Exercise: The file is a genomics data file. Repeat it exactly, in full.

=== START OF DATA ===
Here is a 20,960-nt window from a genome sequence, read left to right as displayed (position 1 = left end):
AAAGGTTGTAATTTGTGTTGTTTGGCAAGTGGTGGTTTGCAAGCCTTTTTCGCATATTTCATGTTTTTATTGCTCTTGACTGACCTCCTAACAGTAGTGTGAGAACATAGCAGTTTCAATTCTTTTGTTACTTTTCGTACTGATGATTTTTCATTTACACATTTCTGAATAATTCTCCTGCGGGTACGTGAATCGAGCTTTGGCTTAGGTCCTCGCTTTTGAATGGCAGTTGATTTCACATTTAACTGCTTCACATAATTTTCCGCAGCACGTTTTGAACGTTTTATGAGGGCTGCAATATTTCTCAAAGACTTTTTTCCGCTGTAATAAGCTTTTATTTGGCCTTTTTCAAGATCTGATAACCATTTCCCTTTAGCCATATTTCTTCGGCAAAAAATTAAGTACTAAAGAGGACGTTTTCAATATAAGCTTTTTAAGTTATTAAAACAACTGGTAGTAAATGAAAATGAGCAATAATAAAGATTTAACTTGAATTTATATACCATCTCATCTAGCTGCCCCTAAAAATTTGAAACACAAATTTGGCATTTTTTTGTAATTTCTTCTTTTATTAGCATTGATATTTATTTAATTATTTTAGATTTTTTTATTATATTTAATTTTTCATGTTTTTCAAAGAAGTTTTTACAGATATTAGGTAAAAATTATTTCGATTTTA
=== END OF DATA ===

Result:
Here is a 20,960-nt window from a genome sequence, read left to right as displayed (position 1 = left end):
AAAGGTTGTAATTTGTGTTGTTTGGCAAGTGGTGGTTTGCAAGCCTTTTTCGCATATTTCATGTTTTTATTGCTCTTGACTGACCTCCTAACAGTAGTGTGAGAACATAGCAGTTTCAATTCTTTTGTTACTTTTCGTACTGATGATTTTTCATTTACACATTTCTGAATAATTCTCCTGCGGGTACGTGAATCGAGCTTTGGCTTAGGTCCTCGCTTTTGAATGGCAGTTGATTTCACATTTAACTGCTTCACATAATTTTCCGCAGCACGTTTTGAACGTTTTATGAGGGCTGCAATATTTCTCAAAGACTTTTTTCCGCTGTAATAAGCTTTTATTTGGCCTTTTTCAAGATCTGATAACCATTTCCCTTTAGCCATATTTCTTCGGCAAAAAATTAAGTACTAAAGAGGACGTTTTCAATATAAGCTTTTTAAGTTATTAAAACAACTGGTAGTAAATGAAAATGAGCAATAATAAAGATTTAACTTGAATTTATATACCATCTCATCTAGCTGCCCCTAAAAATTTGAAACACAAATTTGGCATTTTTTTGTAATTTCTTCTTTTATTAGCATTGATATTTATTTAATTATTTTAGATTTTTTTATTATATTTAATTTTTCATGTTTTTCAAAGAAGTTTTTACAGATATTAGGTAAAAATTATTTCGATTTTA